From Carlos Fuentes. Gabriel Garcia Mdltjuez and the Invenllon oj
Amerleo, E. Allison Peers Lectures, no. 2 (Liverpool: Liverpool UniverSity
Press. 1987) © Carlos Fuentes. ThiS lecture was delivered on 13 March
1987 in the Senate House of the Umversity of Liverpool.
From Thll Pafat:t/ of )usriCf:; A Colombian Traqf:dy INew York.
& london: FourW/tlls Eight Windows. 199)).
"'Aqu( no pasa nada.' 'Nothing happens
here.' The obligatory pause in the conversation,
the look that waits to see whether the listener
knows the reference. The moment's pause to let
the quotation marks smk in. I know the passage
well. It's from the Garcia Marquez. classic, One
Hundred Yaars of Solituda. The book that a
former Commandante Supremo of the M'19 Rev-
olutionary Movement-Alvaro Fayad-used to
say was the only text where a Colombian could
recover the history of his country, the onlY
required reading for a Colombian revolutIon·
j need only, to malte them reappear, pronounce. the namel; Balbec, Venice, Flo.
renee, within whose syllables had gradually accumulated nllthe longing Inspired
In me by the pl:lces for which they slood.
MHow realities are to be learned or discovered is perhaps too great a quesl\on for
you or me to detennlne, CrnlYlus; but It Is worthwhile to have reached evw this
conclUSion, thnt they are: 10 learned and sought for, not from lIallltl but much
better through themselv5 than through names ...
MThnl is clear, Socrates ...
50 varied is the fiction of Garcta
Marquez that though he could be studied in a
course on literary modernism as a movement,
he might JUSt as effectivdy appear in a course
on postmodernism In fiction, which would
draw on the work of CalVino, Don Delillo,
Cabrera Infante, Pynchon and other post·
modernIst writers. As a political novelist,
Garda Marquez mIght be studied with
authors such as Fyodor Dostoyevsky, joseph
Conrad. 19nazio Silane, and Andre Malraux.
A course in the theme of brotherhood in the
novel might include Conrad, Faullmer.
Garcia Marquez, and the cinema of Luis
ciellca (1983; translated as I ... RigobCi1Cl Melt-
dill: An Indian Woman tn Guatemala, 1984) and
the Mexican American writer Rudolfo Anaya's
Bless Me, Ultima (972) whIch has a Mexican
ico and thus the. Caribbean. so that "in a way, Faulkner 1S a Latin Amen-
can wrtter. ",
Olle Hundred Years oj Solitude might also be studied alongside the
novel of fantasy, although this study would deemphasize the strong.polit-
Ical context that runs through the entire noveL Yet, GarCia Marquez<could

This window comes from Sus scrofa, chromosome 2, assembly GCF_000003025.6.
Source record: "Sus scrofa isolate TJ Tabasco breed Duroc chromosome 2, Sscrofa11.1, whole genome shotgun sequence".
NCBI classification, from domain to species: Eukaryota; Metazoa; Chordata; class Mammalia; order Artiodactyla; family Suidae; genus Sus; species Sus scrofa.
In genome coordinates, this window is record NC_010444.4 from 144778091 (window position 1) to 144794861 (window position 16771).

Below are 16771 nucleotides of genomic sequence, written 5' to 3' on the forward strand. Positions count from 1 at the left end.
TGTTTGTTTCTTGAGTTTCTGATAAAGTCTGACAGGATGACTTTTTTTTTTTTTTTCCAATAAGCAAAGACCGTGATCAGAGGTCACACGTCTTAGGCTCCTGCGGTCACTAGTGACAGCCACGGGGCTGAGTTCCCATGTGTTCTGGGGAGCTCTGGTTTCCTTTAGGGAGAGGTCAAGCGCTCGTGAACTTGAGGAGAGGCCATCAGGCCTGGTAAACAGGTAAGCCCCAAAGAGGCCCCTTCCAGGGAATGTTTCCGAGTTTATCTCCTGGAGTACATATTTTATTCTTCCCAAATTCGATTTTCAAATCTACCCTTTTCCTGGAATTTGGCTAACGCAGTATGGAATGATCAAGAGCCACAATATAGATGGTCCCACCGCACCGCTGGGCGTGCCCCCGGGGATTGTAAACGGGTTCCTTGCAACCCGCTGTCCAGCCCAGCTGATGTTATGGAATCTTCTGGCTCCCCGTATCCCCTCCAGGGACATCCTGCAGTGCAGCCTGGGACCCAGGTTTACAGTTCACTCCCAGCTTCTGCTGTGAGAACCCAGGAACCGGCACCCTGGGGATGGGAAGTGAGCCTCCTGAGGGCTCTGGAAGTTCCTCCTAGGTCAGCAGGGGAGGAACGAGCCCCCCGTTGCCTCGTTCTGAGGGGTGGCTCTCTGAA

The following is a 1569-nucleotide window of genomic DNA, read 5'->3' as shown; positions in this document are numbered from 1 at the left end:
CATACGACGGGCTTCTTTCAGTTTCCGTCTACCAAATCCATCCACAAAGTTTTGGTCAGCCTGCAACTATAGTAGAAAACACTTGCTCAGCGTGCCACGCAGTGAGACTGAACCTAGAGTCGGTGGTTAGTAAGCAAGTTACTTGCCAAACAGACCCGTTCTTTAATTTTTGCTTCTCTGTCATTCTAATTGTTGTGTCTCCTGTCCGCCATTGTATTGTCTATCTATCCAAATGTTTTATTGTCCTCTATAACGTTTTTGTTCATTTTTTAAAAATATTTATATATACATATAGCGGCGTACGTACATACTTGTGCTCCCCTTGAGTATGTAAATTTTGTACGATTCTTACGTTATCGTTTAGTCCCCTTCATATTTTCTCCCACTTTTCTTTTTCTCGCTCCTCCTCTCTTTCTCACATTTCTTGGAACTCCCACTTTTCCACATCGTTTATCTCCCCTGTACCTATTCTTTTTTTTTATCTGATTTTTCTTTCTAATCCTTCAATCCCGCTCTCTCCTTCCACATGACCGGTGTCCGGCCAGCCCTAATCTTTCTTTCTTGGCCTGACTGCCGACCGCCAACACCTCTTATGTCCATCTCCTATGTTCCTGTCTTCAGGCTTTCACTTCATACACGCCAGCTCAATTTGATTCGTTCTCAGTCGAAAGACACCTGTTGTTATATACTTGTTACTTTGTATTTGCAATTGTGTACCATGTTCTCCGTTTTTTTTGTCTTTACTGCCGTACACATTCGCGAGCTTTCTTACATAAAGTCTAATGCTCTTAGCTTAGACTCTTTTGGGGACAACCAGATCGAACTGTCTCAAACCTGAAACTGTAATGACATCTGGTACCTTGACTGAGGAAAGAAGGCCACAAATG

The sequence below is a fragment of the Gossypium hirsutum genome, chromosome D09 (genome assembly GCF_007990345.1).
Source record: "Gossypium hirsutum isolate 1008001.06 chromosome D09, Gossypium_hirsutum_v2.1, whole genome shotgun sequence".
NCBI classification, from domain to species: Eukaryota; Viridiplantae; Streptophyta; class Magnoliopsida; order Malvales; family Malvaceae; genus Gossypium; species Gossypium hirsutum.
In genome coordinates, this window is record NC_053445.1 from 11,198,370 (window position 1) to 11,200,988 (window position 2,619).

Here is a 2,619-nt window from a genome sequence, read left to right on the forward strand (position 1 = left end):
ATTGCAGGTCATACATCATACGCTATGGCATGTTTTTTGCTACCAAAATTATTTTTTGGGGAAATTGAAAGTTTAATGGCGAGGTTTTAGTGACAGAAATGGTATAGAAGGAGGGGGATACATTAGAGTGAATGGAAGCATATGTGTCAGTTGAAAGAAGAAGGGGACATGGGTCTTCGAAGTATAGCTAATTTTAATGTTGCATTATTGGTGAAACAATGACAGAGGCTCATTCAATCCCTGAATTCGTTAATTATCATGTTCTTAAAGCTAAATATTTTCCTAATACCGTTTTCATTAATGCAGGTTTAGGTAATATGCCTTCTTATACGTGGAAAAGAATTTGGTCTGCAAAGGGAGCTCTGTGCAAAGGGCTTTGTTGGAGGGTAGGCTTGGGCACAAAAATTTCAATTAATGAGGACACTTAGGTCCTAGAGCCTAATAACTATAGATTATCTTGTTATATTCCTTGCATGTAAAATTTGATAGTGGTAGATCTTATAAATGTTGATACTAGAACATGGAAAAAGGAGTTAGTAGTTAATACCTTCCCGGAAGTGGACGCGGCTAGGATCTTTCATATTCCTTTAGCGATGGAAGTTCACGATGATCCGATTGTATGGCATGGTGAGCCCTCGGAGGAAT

certainly be studied alongside writers who partake of the techniques of
magic realism. even if they are from other cultures; these would include
Toni Morrison and Salman Rushdie. An examination of early examples of
the use of fantasy in the works of Edgar Allan Poe. Guy de Maupassam,
and Henry James could lead to a discussion of Garda Marquez. Latin
American examples of fantasy might include Hombres de mafz
(1949; translated as MaiZe.: Men, 1975). Carpentier's El rdno de este mUlldo
(1949; translated as The Kingdom oj This World, 1957). and the short sto·
ries of Julio Conazar!
A course tn "The Apocatypl1c Vision in Contemporary American
Fiction" might place Garda Marquez alongside Thomas Pynchon. julio
Cortazar, and john Barth. GarCia Marquez could also be studied in a
course on modernIsm that would place his work alongside works by
Marcel Proust, halo Calvino, and Robert Musil. as well as those of james
Joyce and Virginia Woolf.
Chronicle OJ A Demll Foretold partakes of the genre of the detec-
ltve. story, but the diffe.rences so outweigh the Similarities that it ,cannot
be compared to examples of the detective novel, such as those wrttten in
the Untted States by Dashiell Hammett or Raymond Chandler. He has
written an histOrical novel, but The General In His Labyrinth belongs so
particularly to Latin America, that it should be studied alongside
tion works chronicling the life of 5im6n Bolivar, rather than works of ftc·
It seems. however, that The Autlunu oj the Patriarch, which uses a
stream-of-consciousness technique, might be compared to the works of
European modernists such as those of joyce-particularly in his Ulysses
(1922)-or Woolf. Equally, a course in the latin American novel of the
dictator could be organized, begInmng with TIral1do Ballderas (1926;
translated as The Tyrant (Tirana Ballderas): A Novel oJWarnl Lands. 1929)
by the Spanish author Ramon del Valle IncIan. and including El sellor
presidellte, as well as Reasons oJ State, It the Supreme, and TIle Autumn oj
the Patriarch.
More advanced students could study One Hunrln:d Years oj Soli-
tude with lesser known works from other South Amencan countnes,
such as Rigoberta Menchu's Me Llama Rigoberta MendlU y asi nacto Ill! COII-
138 Gulc Study Guldel 10 Gmu Lilualurc; Llh:rnr.Y Mallen
Gabriel GardrtMdrque.:: 139
Volume 5
Gabriel Garcia Mdrquez
joan Mellen
~ A L E 01
Son Ft,:rncJ,C'

.c1 '''!;
MatthewJ. Broccoli llnd Richard Layman, Edllorlal DlrUlOfS
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Prinled In the United States of America
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A Note to tltt Reader
by Alvin Ktrnan vii
Acimowledgments _ _ x
ABOUT GABRIEL GARCIA MARQUEZ ••..•.••••......•...........•.... 7
Personal Data 7
His Childhood and Biographical Glimpses 10
Awards and Recognition 20
GARCIA MARQUEZ AT WORK •.••.....•..............•......••.••.. 24
Getting Establlsl"d 24
Techniques 28
Snbject To Revision 46
Criticnl ReceptIoll 49
GARCIA MARQUEZ'S ERA.•.•..•...•...••.•..•..•..•.••....•.•.•.•. 60
Garcia Mdrquezs COl/lillY 60
Garefn Mdrqllezs Era alJd Time III HistolY 65
Lifestyle and Cull"re 76
GARCIA MARQUEZ'S WORKS.......•..•...•.•..•.....•.....•....... 83
SClipts and Screenplays 103